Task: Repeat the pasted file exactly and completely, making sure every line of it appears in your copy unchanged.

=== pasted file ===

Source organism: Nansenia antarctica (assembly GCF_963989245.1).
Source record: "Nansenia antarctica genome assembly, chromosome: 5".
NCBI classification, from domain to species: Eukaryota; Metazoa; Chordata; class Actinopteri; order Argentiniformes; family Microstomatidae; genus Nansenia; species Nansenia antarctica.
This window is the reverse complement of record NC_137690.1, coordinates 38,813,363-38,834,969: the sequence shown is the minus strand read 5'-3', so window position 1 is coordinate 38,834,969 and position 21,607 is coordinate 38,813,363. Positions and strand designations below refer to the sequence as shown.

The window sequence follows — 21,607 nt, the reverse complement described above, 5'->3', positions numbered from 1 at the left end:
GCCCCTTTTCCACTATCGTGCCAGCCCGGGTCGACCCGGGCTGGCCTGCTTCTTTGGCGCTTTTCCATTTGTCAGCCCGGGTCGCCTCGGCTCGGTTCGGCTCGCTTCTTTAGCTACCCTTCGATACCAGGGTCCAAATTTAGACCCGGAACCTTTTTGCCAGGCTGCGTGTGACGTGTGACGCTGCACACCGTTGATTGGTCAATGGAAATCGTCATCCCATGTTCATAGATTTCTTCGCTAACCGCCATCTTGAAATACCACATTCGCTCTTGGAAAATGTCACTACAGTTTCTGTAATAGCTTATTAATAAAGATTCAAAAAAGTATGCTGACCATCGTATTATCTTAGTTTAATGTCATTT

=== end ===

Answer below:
Source organism: Nansenia antarctica (assembly GCF_963989245.1).
Source record: "Nansenia antarctica genome assembly, chromosome: 5".
NCBI classification, from domain to species: Eukaryota; Metazoa; Chordata; class Actinopteri; order Argentiniformes; family Microstomatidae; genus Nansenia; species Nansenia antarctica.
This window is the reverse complement of record NC_137690.1, coordinates 38,813,363-38,834,969: the sequence shown is the minus strand read 5'-3', so window position 1 is coordinate 38,834,969 and position 21,607 is coordinate 38,813,363. Positions and strand designations below refer to the sequence as shown.

The window sequence follows — 21,607 nt, the reverse complement described above, 5'->3', positions numbered from 1 at the left end:
GCCCCTTTTCCACTATCGTGCCAGCCCGGGTCGACCCGGGCTGGCCTGCTTCTTTGGCGCTTTTCCATTTGTCAGCCCGGGTCGCCTCGGCTCGGTTCGGCTCGCTTCTTTAGCTACCCTTCGATACCAGGGTCCAAATTTAGACCCGGAACCTTTTTGCCAGGCTGCGTGTGACGTGTGACGCTGCACACCGTTGATTGGTCAATGGAAATCGTCATCCCATGTTCATAGATTTCTTCGCTAACCGCCATCTTGAAATACCACATTCGCTCTTGGAAAATGTCACTACAGTTTCTGTAATAGCTTATTAATAAAGATTCAAAAAAGTATGCTGACCATCGTATTATCTTAGTTTAATGTCATTT